|1||t or d||t has 1 downstroke; t and d sound alike|
|2||n||n has 2 downstrokes|
|3||m||m has 3 downstrokes|
|4||r||four ends in r|
|5||l||l is Roman numeral for fifty, which is like a big five|
|6||j or sh or ch||j looks like a backwards 6; j, sh, ch all sound similar|
|7||k or ck||7 looks like a key, which starts with k|
|8||f or v||8 looks like a written f, which also sounds like v|
|9||b or p||9 looks like a b or a p turned around or upside down|
|0||z or s||0 is zero, which begins with a z; z and s sound alike|
Though many of the mnemonic(19) aids above may seem logically ridiculous, try reading through the list a few times, and see if you don't very quickly remember what letters are associated with what numbers. The next stage is to construct and memorize images for all the 2 digit numbers from 00 to 99. Let's pick one at random, say 25. 2 is associated with n and 5 with l, so we want to make a word which begins with n and ends with l and has only vowels in between (the vowels don't count, only consonants convert to numbers.) For example, "nail" is an easily imagined word. We might imagine a large carpenter's nail, perhaps 6" long. In making these images, the larger and more exaggerated they are, they easier they are to remember. Or we could instead use a finger nail as our image. We'd envision a fist with the index finger sticking out and our attention on a close-up of the finger-nail. Even someone as non-visual as I am can call up such images. We need to go through all 100 such 2-digit numbers, and construct an image for each which we can easily imagine. It's best to construct our own images rather than just taking a list someone else has created, as the images will stay more firmly in our mind. This might take a while, so start with just 1-10. Use "01", "02", etc. for the single digit numbers. Though as I've said, it's better to construct your own words, here's a list I've made for you:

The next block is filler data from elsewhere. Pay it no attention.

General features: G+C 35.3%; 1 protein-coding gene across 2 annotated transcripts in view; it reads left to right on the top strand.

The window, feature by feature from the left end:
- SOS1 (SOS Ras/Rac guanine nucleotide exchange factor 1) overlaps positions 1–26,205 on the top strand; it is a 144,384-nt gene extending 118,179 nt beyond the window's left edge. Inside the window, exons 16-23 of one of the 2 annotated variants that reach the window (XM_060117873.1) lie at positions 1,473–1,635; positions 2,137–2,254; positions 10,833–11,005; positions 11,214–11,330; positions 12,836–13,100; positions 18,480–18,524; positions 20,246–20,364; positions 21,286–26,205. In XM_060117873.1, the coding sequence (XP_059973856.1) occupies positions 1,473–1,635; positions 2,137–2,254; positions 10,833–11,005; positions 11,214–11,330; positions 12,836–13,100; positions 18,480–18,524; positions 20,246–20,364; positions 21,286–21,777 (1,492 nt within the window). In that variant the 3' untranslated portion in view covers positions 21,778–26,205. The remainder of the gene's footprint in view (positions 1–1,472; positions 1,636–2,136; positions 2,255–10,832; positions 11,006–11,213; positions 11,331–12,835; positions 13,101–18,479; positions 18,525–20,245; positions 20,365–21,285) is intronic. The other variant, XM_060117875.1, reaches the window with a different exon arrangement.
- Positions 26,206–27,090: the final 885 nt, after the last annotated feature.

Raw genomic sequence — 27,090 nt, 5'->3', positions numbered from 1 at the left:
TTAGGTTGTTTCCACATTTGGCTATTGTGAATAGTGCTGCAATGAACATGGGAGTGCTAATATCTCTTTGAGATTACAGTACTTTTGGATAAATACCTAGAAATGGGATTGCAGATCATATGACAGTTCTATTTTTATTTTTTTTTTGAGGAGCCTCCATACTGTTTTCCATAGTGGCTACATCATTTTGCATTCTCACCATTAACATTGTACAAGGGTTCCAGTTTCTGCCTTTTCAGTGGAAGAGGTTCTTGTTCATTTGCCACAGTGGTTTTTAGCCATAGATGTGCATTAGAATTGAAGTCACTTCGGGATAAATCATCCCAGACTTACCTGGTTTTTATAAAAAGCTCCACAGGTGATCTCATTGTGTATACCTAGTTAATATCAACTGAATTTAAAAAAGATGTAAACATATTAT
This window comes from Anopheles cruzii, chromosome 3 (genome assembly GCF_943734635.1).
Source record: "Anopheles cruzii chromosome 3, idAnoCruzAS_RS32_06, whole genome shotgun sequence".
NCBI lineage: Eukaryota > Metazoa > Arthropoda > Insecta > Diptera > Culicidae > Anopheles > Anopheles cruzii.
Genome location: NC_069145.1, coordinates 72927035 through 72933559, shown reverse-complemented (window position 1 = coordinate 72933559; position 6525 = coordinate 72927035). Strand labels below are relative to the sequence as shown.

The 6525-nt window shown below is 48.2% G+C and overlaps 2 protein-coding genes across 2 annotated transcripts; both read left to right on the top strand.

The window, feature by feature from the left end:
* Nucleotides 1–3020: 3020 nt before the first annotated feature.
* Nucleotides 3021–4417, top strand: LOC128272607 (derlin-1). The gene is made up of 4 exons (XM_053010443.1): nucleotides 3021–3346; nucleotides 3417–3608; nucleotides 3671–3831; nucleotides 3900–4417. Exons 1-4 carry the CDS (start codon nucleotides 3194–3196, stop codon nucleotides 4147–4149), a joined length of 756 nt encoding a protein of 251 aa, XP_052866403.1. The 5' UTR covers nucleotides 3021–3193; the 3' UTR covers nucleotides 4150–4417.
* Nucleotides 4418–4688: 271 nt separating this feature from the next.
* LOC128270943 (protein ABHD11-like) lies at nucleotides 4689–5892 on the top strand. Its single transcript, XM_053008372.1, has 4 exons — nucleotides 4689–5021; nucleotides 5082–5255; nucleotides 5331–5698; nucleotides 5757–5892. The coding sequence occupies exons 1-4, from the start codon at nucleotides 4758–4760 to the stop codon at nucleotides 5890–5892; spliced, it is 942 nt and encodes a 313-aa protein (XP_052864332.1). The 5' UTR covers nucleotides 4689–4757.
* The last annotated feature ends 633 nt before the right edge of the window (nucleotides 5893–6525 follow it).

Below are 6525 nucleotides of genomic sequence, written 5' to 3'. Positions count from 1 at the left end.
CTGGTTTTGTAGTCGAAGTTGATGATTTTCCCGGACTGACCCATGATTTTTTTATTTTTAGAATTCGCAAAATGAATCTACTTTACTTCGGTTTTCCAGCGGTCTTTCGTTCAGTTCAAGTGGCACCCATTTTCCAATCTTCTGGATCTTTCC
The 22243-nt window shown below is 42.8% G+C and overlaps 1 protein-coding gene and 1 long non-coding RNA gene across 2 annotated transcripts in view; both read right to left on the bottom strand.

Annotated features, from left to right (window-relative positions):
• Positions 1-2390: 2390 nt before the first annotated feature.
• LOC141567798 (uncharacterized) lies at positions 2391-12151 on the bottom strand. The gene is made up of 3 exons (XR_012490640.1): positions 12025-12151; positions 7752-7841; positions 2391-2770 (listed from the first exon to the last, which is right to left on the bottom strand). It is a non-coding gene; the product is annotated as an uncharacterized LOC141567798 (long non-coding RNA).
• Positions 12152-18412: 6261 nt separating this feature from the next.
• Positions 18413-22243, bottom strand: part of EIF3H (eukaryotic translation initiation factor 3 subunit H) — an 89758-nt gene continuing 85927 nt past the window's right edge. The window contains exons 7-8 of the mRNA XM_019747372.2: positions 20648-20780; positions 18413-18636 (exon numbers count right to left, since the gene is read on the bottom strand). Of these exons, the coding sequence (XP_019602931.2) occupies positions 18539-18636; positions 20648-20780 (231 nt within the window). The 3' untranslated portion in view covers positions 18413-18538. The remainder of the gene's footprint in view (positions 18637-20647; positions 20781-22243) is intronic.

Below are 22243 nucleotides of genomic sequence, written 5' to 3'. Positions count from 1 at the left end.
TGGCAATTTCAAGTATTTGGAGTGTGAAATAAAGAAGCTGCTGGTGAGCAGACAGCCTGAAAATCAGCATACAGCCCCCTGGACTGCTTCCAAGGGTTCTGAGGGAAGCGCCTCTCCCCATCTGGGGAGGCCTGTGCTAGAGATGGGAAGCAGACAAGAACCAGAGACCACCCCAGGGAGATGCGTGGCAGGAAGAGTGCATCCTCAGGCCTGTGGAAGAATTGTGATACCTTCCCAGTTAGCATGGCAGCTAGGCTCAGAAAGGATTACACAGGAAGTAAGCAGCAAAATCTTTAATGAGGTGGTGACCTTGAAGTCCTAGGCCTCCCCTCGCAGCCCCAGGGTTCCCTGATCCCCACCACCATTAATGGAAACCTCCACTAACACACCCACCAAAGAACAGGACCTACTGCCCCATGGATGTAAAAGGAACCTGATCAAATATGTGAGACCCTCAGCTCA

|01||SuiT (a suit of clothes on a hanger);|
|02||SuN (a big cartoon sun with rays coming out of it);|
|03||SuM (a sum of numbers on a blackboard)|
|04||SiR (a soldier saluting a General)|
|05||SaiL (a big sail on a sail boat)|
|06||SaSH (a wide ribbon draped across a chest}|
|07||SoCK (a sock with a big hole in the toe)|
|08||SaFe (an old-fashioned safe with a numbered dial)|
|09||SoaP (a bar of soap floating in the bath tub)|
|10||ToeS (a foot with the toes wiggling)|
You need to go over the list until when you think of a number you instantly see the image, think of an image and instantly know the number. It takes a little practice, but not nearly as much as learning the multiplication tables, for example. During the learning process, the mnemonic aids serve much as a scaffold does while a building is being constructed. They are helpful in the early stages of learning the list, then are forgotten themselves after the numbers and words become associated directly.
Now only one more mnemonic trick is necessary in order to be able to perform the memory act. When an object is called out by the audience, you imagine a picture which combines an image of the object named with the image associated with that number. For example, if the 5th item was a dog, you might imagine a dog standing up sailing a sail boat. If a book was chosen as the 25th object on the list, you could envision a big carpenter's nail sticking all the way through the middle of a book.. At first, you'll need a little time to associate each object, but remember even S. needed a few seconds for each word or number named. You will find that when a number is called later, it instantly brings to mind the combined picture of the image for that number and the object they named. And vice-versa--if they name an object, you automatically know the number. To read back the objects in order, forward or backwards, you merely go through your list forwards or backwards. Again this becomes second-nature. Finally, how do you remember all the additional details they might add about an object. You don't do anything special. Most of the time, those additional details will come to mind without any effort.(20)